On Sunday June 14, 2015 you can ride the newly restored J Class steam locomotive, Train No. 611 from Lynchburg to Petersburg. The train will depart at about 7:30am and will arrive in Petersburg at 12:30. About 2:30 the train will be returning to Lynchburg where it will arrive about 6:30pm.. Tickets are going fast.
Call The Carriage House Inn Bed and Breakfast at 434-846-1388 for a once in a lifetime opportunity to ride this famous steam powered locomotive. With your two night stay you will receive two deluxe coach tickets (subject to availability). Note: Because tickets are non-refundable and going fast, you will be charged in full when the reservation is made and the reservation is NON-REFUNDABLE. Cost for this package is $775.00 and includes two room nights in the mansion, two deluxe coach tickets (upgrades may be available for an additional costs) and a to-go breakfast on June 14 to take on the train. Taxes and gratuities are in addition to this cost. Sorry gift certificates cannot be used to book this package and this cannot be combined with any other special or discount..
Don’t let this opportunity pass you by, call today to book your trip. A portion of each room night will be donated to the “Fire Up 611” campaign to help pay for the restorations of Train No. 611.
The James River runs through the heart of Virginia’s, and Lynchburg’s, history. During the 1700’s cabinet makers and furniture makers lived and made their wares along the James River. Recently, newly rediscovered work of colonial Richmond cabinetmakers George Donald and Thomas Arbuthnot has been studied by curators from the Museum of Early Southern Decorative Arts.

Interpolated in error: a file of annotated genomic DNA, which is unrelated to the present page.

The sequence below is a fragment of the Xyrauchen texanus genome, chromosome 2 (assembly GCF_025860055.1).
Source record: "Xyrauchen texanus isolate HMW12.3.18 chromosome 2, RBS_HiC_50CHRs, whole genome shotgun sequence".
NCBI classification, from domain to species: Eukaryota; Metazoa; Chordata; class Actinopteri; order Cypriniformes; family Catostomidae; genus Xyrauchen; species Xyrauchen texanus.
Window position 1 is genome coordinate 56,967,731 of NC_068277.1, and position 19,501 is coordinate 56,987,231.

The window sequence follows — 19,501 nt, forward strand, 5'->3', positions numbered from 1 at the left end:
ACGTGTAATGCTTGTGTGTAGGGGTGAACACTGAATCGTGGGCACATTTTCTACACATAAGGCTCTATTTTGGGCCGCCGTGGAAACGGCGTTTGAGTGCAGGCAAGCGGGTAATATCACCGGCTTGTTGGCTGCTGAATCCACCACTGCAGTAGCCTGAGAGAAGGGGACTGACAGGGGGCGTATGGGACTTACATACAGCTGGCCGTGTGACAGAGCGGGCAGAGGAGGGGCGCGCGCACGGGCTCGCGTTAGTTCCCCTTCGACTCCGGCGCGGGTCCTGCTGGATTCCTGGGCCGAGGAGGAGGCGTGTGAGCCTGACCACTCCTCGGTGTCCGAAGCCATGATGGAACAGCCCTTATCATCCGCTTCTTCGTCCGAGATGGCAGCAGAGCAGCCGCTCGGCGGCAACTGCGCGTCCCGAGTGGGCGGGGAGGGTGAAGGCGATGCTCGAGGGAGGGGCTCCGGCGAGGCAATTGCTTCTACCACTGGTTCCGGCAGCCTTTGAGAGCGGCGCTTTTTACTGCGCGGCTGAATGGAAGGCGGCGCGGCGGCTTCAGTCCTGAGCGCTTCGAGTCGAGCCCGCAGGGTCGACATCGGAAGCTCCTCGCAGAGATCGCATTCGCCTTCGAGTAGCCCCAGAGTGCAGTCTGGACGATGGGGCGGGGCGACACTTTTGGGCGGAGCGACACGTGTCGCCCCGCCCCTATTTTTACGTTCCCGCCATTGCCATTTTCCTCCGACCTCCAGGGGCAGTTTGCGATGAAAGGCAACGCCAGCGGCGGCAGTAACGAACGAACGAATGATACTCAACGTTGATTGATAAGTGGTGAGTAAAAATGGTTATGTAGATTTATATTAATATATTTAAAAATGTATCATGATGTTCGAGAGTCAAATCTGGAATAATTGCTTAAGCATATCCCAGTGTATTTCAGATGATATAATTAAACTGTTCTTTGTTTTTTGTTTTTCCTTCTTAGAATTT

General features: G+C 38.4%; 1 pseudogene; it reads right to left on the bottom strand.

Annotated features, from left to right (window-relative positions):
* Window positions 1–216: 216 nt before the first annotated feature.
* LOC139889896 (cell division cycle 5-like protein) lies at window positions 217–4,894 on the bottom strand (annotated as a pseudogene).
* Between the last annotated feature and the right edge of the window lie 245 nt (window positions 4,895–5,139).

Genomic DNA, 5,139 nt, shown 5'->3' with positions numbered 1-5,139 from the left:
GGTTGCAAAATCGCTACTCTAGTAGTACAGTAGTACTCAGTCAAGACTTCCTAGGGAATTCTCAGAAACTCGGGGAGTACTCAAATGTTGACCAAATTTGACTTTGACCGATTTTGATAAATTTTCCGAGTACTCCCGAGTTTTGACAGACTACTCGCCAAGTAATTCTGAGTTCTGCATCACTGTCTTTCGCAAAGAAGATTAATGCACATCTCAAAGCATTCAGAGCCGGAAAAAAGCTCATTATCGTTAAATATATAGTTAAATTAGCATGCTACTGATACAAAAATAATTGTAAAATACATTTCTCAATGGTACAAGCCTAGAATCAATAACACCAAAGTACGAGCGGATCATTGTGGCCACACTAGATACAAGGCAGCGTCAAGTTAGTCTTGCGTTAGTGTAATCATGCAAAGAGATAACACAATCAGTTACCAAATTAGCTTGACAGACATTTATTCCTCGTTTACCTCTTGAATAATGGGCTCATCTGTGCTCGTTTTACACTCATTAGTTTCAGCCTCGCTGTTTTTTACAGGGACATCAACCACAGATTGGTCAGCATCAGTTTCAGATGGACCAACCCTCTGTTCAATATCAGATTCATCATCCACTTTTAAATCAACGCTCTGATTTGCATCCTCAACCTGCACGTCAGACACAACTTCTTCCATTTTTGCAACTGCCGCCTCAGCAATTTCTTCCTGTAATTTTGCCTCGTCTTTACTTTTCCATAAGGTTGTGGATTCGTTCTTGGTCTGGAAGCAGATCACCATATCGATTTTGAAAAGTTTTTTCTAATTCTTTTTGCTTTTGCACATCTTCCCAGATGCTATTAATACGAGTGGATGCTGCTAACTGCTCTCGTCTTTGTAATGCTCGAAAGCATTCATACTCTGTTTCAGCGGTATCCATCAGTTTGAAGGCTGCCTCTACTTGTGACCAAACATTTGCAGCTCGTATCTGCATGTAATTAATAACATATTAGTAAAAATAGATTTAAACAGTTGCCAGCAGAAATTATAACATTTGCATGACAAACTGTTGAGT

The Lynchburg Museum is proud to share it’s exhibits on significant James River objects from the 1700’s and 1800’s. The Museum of Early Southern Decorative Arts will present a lecture discussing the new research and discoveries contained in their collection in Winston-Salem, NC. The lecture and tour, of exhibits found in our museum, will take place on Saturday, May 23rd at 3:00 pm at the Lynchburg Museum located at 901 Court Street in downtown Lynchburg, VA. The exhibit tour and lecture are free for Museum members or $10.00 for non-members. For further information call 434.455.6226.
On Friday May 8, 2015 a group of former military men and women along with their families will be holding their weekly rally at the foot of Monument Terrace showing their support for our military. What is significant about this date is it represents the 700th consecutive Friday that these men and women have been here. Taking liberty with the Post Office’s motto one could say, Neither snow nor rain nor heat keeps these individuals from showing support to our troops by attending this weekly rally. Today, May 1st it was a chilly and rainy day when this photo was taken. Today’s rally was number 699.
Think about it, 700 consecutive weeks, that’s almost 14 years and they have been out there during the dog days of summer as well as the coldest and snowy days of winter. They have had to brave wind and rain and every conceivable type of weather over these 700 weeks.
The rally at Monument Terrace started at the first Gulf War and no one ever envisioned that it would last this long. In fact, it was supposed to end at the end of the first Gulf War, but then it was decided that there should never be an end to showing support for our troops so it continues today.
I am urging everyone to head downtown to the foot of Monument Terrace (Church Street and 9th Street) this Friday, May 8, 2015 from noon to 1:00pm to show their support for our troops. If you can’t stay, at least make a point to drive by and honk to show support for our troops.
The group that holds the weekly rally has a Facebook Page that I recommend everyone Like.
The inspiring rise of Monument Terrace commemorates Lynchburg citizens who fought and died in the Civil War, Spanish-American War, World Wars I and II, Korea, Vietnam and present day. At the base on Church Street stands the iconic doughboy statue. Many other sculptures and markers line the 139 steps and terraces all the way to the top, where a statue of a Confederate soldier stands. Across the street at the top of Monument Terrace is the old Court House which is now a museum..